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C++/C++0x/C++11 reference - Cppreference

C++/C++0x/C++11 reference - Cppreference
Related:  C++11

Multithreading and Concurrency | Just Software Solutions - Custom Software Development and Website Development in West Cornwall, UK My book, C++ Concurrency in Action contains a detailed description of the C++11 threading facilities, and techniques for designing concurrent code. The just::thread implementation of the new C++0x thread library is available for Microsoft Visual Studio 2005, Microsoft Visual Studio 2008, Microsoft Visual Studio 2010, g++ 4.5.2 and g++ 4.6.1 on Windows, g++ 4.3, 4.4, 4.5 and 4.6 on Linux, and g++ 4.3, 4.4 and 4.5 on MacOSX. Order your copy today. C++ Concurrency in Action and Just::Thread Discounts My book C++ Concurrency in Action was finally published on 29th February 2012, after 4 years of work. It's hard to believe that I can actually hold a copy in my hand; it's just been files on my computer for so long. My book is a tutorial and reference to the thread library from the new C++11 standard. If you haven't already got a copy, you can order one direct from Manning, or from amazon.com, or amazon.co.uk. Discount on Just::Thread | Stumble It! | Submit to Reddit | Submit to DZone The problem

C++ Concurrency in Action C++ Concurrency in Action is a reference and guide to the new C++ 11 Standard for experienced C++ programmers as well as those who have never written multithreaded code. This book will show you how to write robust multithreaded applications in C++ while avoiding many common pitfalls. About the Technology Multiple processors with multiple cores are the norm these days. About the Book Without assuming you have a background in the subject, C++ Concurrency in Action gradually enables you to write robust and elegant multithreaded applications in C++11. Written for C++ programmers who are new to concurrency and others who may have written multithreaded code using other languages, APIs, or platforms. What's Inside Written for the new C++11 Standard Programming for multiple cores and processors Small examples for learning, big examples for practice About the Author Anthony Williams is a UK-based developer and consultant with many years experience in C++.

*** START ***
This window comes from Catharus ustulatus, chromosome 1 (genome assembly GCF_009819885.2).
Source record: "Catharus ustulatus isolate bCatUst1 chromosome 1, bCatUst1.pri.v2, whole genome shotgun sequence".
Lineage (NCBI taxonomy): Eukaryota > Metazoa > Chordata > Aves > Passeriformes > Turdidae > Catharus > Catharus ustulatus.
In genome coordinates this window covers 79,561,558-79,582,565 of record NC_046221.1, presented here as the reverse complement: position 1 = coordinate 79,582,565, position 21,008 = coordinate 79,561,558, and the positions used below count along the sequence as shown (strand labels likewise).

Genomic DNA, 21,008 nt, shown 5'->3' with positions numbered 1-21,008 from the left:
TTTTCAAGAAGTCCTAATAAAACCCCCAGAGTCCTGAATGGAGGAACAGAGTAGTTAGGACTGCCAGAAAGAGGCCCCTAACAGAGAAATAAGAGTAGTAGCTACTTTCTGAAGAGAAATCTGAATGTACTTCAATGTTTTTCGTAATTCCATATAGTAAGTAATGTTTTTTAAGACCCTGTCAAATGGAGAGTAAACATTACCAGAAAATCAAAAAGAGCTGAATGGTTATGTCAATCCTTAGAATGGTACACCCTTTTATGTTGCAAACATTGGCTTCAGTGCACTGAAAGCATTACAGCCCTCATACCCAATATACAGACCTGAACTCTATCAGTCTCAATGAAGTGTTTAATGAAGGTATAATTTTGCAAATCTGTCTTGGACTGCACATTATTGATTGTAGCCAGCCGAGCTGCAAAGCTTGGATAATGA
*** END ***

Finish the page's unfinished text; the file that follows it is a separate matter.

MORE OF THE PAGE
C++11 FAQ C++11 / C++0x Documentation « Punch Card You want to improve your “old” C++ code base by allowing new features or bug fixes to be enhanced with C++11? The questions you will face on the way are manifold. First, what exactly allows me C++11 to do? Where is some documentation? As a preparation for a lecture I’m holding in the next semester I was compiling a list of links to C++11 / C++0x documentation sites and as some kind of personal archive I will post them here: General C++11 / C++0x FAQ New Features (Overview) Compiler Support Standard Library Documentation I will update this list as I find new sources. -Martin Like this: Like Loading... C++11 multithreading tutorial – part 2 C++11 multithreading tutorial - part 2 Posted on February 27, 2012 by Sol The code for this tutorial is on GitHub: In my last tutorial about using threads in C++11 we’ve seen that the new C++11 threads syntax is remarkably clean compared with the POSIX pthreads syntax. Using a few simple concepts we were able to build a fairly complex image processing example avoiding the subject of thread synchronization. We’ll start with a quick remainder of how we can create a group of threads in C++11. Compiling the above program on Mac OSX Lion with clang++ or with gcc-4.7 (gcc-4.7 was compiled from source): On a modern Linux system with gcc-4.6.x we can compile the code with: Some real life problems are embarrassingly parallel in their nature and can be well managed with the simple syntax presented in the first part of this tutorial. Other problems by their nature require some level of synchronization between threads. What has happened ???

Open Multi-Methods for C++11, Part 1 Introduction This article is the first in a series about open multi-methods for C++11. In this installment, I will explain what they are, how they fit in the object-oriented paradigm, and make controversial statements. Subsequent articles will present a new library that implements open multi-methods, using the facilities provided by C++11 (in particular, variadic templates). The library's salient features are: fast, constant time dispatch using compact tables; arbitrary number of virtual and non virtual arguments; access to the next most specific specialization; and support for shared libraries and dynamic loading. The series will conclude with an in-depth presentation of the internals of the library. If you are impatient, you can grab the code from GitHub and read the documentation. Polymorphism and Poly-polymorphism Object-oriented programming (OOP) rests on three pillars: encapsulation, inheritance and polymorphism. I used to teach C++ classes when OOP was still a new thing. Conclusion